As our thoughts seem to follow the prevailing autumn weather, harbingers of cooler temperatures and early morning fogs, we begin to think about the time when wearing warmer clothes, woolen cardigans and maybe a wrap, cowl or wristlets does not seem totally incongruous any more. Hot soup recipes reappear, as do those for fruit pies and lovely jams made of plums or pears with cinnamon, apples with a shot of Calvados, grapes, rosehip, melons with lemon zest and figs with walnuts. 

One item that has no particular season, yet a more intensive day-to-day use in fall and winter is my beautiful lithophane, a white dome for tea lights, made of very thin, translucent porcelain. The pattern of a lithophane (in German: Lithophanie) can be a pretty design or a scene, appearing in a contrasting gray (en grisaille) or outlined in ebony white. Lithophanes were very popular starting in the early part of the 19th century and to this day those early tea lights are collector items. And if you live in Toledo, Ohio, don’t miss a visit to the ceramics museum: The Blair Museum of Lithophanes.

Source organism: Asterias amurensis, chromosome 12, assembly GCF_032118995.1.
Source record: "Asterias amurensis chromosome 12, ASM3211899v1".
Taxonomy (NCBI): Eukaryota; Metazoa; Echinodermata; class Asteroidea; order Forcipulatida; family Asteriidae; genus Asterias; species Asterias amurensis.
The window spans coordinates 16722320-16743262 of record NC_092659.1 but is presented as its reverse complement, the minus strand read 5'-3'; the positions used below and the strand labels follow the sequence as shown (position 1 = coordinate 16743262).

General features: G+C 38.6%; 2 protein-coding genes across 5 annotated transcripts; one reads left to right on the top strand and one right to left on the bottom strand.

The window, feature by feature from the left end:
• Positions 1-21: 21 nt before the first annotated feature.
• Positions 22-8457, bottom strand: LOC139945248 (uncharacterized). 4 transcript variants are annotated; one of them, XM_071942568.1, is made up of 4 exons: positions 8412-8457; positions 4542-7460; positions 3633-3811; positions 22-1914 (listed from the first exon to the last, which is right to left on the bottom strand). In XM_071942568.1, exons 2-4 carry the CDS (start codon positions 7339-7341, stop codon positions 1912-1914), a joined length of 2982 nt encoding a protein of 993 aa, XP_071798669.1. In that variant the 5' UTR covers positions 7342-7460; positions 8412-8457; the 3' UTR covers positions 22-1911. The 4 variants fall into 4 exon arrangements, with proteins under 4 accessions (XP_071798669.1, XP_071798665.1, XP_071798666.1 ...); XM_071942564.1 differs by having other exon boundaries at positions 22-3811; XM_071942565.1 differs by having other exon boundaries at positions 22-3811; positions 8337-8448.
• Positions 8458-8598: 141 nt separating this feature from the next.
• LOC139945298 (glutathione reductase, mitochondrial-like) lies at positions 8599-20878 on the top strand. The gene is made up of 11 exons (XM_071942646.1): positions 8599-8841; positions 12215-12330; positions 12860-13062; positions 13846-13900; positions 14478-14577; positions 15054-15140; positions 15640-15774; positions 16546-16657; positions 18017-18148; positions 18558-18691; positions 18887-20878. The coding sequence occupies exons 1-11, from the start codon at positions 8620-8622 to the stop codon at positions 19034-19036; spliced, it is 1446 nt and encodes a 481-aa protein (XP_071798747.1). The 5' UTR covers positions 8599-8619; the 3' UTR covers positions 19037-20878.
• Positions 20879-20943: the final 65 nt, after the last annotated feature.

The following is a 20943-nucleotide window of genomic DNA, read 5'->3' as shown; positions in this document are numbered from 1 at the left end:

The fine porcelain dome looks precious at any time, but especially when lit from inside with a tea light, literally bringing to light its imposed designs and scenes. I think it will make a lovely present for the lucky ones having a birthday in fall or winter, giving their birthday table a special shine! My lithophany (above) is from Bernardaud, a  dome with dancing butterflies. Lithophanes are available in a wide variety of designs and prices.

As fiber equivalent to the translucency of the porcelain, I fell in love with Chinese silk. Visiting a Chinese silk factory in Suzhou, we were shown the entire silk-making process. And although spun and dyed silk in skeins as well as tapestry, garments, quilts, blankets and so forth are readily for sale, just plain silk skeins are not and it took all the charm of our Chinese guide (the elderly lady knew how to knit!) that I was able to buy one: such a fine feel, such a fragile look, yet the continuous staple of the silk filament being so incredibly strong!  
 

Feel like reading a silky tale? Or enjoy some Silk music? Long ago, I had decided to make a special gift to each of my friends for whom I make knitted or crocheted gifts: each one of the knits/crochets includes somewhere a long thread of that special Chinese silk skein. Mostly, it is invisible, melting into the freeform yarn texture. But sometimes it stands out in a special light, maybe in the shimmering glow of a candle, a cobweb-thin shiny thread tying us together, my friends and me. Or myself. Or whatever.